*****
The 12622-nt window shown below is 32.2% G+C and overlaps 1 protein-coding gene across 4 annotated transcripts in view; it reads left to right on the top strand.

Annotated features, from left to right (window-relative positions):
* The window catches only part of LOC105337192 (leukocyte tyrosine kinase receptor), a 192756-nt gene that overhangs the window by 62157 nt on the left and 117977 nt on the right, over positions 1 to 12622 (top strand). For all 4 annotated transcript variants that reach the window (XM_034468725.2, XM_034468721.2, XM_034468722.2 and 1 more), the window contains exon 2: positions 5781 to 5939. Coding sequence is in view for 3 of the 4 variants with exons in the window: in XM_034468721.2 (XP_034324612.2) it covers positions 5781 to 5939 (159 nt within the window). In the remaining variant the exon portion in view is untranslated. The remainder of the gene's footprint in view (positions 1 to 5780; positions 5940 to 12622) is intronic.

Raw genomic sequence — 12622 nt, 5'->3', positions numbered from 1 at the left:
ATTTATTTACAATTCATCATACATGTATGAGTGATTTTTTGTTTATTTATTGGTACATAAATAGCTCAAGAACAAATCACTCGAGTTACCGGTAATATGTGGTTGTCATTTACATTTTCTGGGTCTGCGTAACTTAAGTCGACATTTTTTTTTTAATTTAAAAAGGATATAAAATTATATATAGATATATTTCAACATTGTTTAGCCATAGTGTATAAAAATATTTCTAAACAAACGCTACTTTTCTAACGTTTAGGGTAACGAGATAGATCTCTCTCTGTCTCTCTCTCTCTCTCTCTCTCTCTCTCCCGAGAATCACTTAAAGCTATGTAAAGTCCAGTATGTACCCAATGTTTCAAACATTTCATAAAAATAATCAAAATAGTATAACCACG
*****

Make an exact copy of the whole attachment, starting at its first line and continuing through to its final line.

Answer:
The 12622-nt window shown below is 32.2% G+C and overlaps 1 protein-coding gene across 4 annotated transcripts in view; it reads left to right on the top strand.

Annotated features, from left to right (window-relative positions):
* The window catches only part of LOC105337192 (leukocyte tyrosine kinase receptor), a 192756-nt gene that overhangs the window by 62157 nt on the left and 117977 nt on the right, over positions 1 to 12622 (top strand). For all 4 annotated transcript variants that reach the window (XM_034468725.2, XM_034468721.2, XM_034468722.2 and 1 more), the window contains exon 2: positions 5781 to 5939. Coding sequence is in view for 3 of the 4 variants with exons in the window: in XM_034468721.2 (XP_034324612.2) it covers positions 5781 to 5939 (159 nt within the window). In the remaining variant the exon portion in view is untranslated. The remainder of the gene's footprint in view (positions 1 to 5780; positions 5940 to 12622) is intronic.

Raw genomic sequence — 12622 nt, 5'->3', positions numbered from 1 at the left:
ATTTATTTACAATTCATCATACATGTATGAGTGATTTTTTGTTTATTTATTGGTACATAAATAGCTCAAGAACAAATCACTCGAGTTACCGGTAATATGTGGTTGTCATTTACATTTTCTGGGTCTGCGTAACTTAAGTCGACATTTTTTTTTTAATTTAAAAAGGATATAAAATTATATATAGATATATTTCAACATTGTTTAGCCATAGTGTATAAAAATATTTCTAAACAAACGCTACTTTTCTAACGTTTAGGGTAACGAGATAGATCTCTCTCTGTCTCTCTCTCTCTCTCTCTCTCTCTCTCCCGAGAATCACTTAAAGCTATGTAAAGTCCAGTATGTACCCAATGTTTCAAACATTTCATAAAAATAATCAAAATAGTATAACCACG